How Alibaba is helping Asian malls survive during the Covid-19 pandemic

Thousands of retailers have rushed to set up online shops this year, but entire shopping malls are now going virtual to stay afloat

FILE PHOTO: A logo of Alibaba Group in Hangzhou, Zhejiang province, China, November 18, 2019. REUTERS/Aly Song/File Photo
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Clobbered by the effects of the coronavirus pandemic, thousands of retailers from Bangkok to Singapore have rushed to set up online shops on big e-commerce platforms to stay afloat this year. Now entire shopping malls are going virtual for the first time.

Marina Square Shopping Mall – nestled among luxury hotels and popular tourist attractions in central Singapore – is taking more than 30 of its tenants online with Lazada, the Southeast Asian unit of Alibaba. It is the first shopping centre in the city-state to create a mini virtual replica of its physical mall.

“It’s a new concept in Singapore,” James Chang, chief executive of Lazada Singapore, said. “From a shopping mall’s perspective, it could be seen as competition, but we worked out this partnership because it provides visibility and awareness of the tenants and offline mall.”

The lockdowns have meant devastating changes for the retail industry. In the US, more than 110 companies have declared bankruptcy this year, including JC Penney, Neiman Marcus and J Crew.

In Singapore, retail sales plunged 52.1 per cent in May from a year earlier, the most since records began in 1986. The island’s economy fell into recession last quarter as an extended lockdown shuttered businesses and decimated spending.

Retailers in Southeast Asia are experimenting with new business models to adapt. The region’s e-commerce industry is relatively young and fast-growing, compared with the US, where shopping malls have struggled against increasing online competition for years.

With Lazada, Marina Square is seeking “a balance of online and offline opportunities”, said Lim Hock San, chief executive of Marina Centre Holdings. “The online exposure we give to our tenants will benefit them and help support brand awareness.”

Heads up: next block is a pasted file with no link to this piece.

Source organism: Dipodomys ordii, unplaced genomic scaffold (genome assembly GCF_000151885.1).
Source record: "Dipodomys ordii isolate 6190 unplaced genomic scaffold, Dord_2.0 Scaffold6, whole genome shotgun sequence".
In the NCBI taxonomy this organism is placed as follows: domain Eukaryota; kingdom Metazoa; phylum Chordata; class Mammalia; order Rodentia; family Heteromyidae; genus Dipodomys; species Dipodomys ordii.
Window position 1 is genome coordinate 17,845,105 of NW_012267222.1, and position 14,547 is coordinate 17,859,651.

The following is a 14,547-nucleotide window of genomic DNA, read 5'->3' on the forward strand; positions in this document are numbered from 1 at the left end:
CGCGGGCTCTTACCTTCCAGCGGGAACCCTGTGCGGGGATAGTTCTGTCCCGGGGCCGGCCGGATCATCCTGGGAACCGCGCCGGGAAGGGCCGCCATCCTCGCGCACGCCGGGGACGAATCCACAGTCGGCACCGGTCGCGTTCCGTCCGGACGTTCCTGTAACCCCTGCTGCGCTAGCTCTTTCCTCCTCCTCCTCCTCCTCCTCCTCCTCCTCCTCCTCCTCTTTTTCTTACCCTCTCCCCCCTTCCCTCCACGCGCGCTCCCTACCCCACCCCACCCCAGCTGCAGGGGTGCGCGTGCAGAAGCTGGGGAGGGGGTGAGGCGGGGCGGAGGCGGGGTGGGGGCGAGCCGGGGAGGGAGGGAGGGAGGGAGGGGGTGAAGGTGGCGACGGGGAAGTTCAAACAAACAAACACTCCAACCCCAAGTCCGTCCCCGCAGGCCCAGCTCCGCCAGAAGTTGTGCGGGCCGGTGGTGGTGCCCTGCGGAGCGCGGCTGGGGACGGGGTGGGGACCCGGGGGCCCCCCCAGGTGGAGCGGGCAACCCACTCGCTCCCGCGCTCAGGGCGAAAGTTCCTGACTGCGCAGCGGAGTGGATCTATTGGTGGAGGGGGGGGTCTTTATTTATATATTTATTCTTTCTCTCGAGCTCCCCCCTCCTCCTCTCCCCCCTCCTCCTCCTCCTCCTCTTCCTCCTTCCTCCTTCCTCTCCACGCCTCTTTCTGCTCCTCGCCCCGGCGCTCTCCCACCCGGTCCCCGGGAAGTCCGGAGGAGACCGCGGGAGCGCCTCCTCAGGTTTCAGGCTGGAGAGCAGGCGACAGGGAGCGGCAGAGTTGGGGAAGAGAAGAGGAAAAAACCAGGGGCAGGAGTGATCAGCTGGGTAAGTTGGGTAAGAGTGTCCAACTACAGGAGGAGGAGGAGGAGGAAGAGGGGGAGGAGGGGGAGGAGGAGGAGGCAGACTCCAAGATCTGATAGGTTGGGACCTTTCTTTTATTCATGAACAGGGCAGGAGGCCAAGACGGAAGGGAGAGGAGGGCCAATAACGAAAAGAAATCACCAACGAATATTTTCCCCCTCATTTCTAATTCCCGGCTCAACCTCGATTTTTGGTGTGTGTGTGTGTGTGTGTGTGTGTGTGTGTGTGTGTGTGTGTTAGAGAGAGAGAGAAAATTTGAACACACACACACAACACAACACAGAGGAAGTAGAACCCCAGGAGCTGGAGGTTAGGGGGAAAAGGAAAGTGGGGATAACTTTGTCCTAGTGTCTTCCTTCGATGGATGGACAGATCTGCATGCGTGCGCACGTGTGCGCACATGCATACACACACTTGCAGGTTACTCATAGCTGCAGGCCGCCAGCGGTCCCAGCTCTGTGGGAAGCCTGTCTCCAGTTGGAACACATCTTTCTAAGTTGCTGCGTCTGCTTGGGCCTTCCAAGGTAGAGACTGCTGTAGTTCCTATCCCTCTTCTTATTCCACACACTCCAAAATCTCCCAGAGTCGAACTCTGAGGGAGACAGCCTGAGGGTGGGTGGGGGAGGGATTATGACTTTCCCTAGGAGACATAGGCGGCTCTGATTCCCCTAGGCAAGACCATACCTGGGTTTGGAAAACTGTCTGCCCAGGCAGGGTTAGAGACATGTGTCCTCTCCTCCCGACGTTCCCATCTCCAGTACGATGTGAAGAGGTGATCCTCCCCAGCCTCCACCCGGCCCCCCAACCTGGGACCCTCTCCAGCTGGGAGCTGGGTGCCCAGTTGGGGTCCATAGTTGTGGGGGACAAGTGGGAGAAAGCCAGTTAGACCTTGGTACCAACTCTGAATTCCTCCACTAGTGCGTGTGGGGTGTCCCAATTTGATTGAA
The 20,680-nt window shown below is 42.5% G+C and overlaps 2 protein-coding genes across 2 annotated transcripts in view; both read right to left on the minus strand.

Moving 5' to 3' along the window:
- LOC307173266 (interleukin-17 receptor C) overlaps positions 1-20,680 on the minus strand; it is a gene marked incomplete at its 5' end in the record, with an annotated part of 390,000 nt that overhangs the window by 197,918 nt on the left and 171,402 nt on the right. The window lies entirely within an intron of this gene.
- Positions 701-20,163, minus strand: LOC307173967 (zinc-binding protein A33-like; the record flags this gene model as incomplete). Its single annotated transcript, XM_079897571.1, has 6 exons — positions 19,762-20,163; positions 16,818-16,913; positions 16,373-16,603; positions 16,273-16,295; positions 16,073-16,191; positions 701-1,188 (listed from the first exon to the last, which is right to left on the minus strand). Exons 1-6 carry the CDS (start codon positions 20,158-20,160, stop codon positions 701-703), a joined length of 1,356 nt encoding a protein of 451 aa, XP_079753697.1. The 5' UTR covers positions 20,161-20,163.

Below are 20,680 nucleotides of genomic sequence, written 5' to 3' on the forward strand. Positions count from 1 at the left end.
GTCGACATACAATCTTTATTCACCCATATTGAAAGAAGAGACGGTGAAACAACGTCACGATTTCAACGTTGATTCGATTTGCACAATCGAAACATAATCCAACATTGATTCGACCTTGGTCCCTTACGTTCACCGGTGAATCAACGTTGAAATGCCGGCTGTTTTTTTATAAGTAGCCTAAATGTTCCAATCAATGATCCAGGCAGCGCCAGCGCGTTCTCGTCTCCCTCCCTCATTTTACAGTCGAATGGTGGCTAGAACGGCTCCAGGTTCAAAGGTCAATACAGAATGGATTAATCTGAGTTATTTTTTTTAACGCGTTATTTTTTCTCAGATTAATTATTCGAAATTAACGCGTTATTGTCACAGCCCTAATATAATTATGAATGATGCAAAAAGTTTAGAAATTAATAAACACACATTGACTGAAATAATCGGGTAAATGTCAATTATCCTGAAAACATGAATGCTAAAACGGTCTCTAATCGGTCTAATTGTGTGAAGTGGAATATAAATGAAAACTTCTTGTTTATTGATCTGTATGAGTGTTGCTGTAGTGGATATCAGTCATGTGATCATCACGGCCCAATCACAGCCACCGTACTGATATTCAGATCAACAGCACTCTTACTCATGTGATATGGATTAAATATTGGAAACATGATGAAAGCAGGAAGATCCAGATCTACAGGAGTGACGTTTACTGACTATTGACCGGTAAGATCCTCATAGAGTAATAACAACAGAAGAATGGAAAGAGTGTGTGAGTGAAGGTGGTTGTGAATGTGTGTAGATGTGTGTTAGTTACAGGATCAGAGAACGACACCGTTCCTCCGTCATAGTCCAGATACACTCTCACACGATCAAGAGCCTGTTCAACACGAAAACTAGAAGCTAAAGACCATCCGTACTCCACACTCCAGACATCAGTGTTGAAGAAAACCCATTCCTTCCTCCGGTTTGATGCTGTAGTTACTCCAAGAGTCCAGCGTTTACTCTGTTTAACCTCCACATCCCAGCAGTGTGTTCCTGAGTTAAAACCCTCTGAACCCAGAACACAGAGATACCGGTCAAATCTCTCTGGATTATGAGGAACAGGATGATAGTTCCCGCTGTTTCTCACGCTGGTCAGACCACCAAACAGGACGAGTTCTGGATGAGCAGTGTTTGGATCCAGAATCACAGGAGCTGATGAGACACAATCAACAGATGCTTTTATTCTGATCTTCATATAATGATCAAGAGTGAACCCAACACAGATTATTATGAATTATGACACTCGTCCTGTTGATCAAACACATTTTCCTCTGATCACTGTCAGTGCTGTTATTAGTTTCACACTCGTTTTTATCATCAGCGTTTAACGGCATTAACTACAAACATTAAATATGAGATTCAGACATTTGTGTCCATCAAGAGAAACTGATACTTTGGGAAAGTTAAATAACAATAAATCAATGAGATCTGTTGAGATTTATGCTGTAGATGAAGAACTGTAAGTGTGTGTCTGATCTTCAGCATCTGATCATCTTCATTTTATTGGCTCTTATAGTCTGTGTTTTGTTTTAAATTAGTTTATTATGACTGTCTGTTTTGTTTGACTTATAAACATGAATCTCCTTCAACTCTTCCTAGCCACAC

Marina Square’s partnership with Lazada will include about a dozen brands that were not previously on the e-commerce platform. The mall is also offering vouchers that can be used in physical stores, as part of efforts to draw shoppers back into its outlets.

This follows similar moves by Siam Centre, a landmark shopping mall in Bangkok built in the 1970s, which teamed up with Lazada to set up its virtual mall with about 40 tenants. In Indonesia, more than 100 tenants of three malls by developer Pakuwon Group are going live on Lazada.

Lazada, which operates in six countries in South-East Asia, launched its virtual mall called Lazmall in 2018, allowing brands to set up their online stores. Since then, the number of brands has grown nine-fold to more than 18,000, according to Mr Chang.

The company’s grocery business in Singapore increased by half in orders since lockdown measures were imposed in April, reaching a record in June, Mr Chang said. It hired 500 full-time and part-time workers to meet the demand.

“E-commerce adoption has been here, but Covid-19 has expedited that adoption,” he said.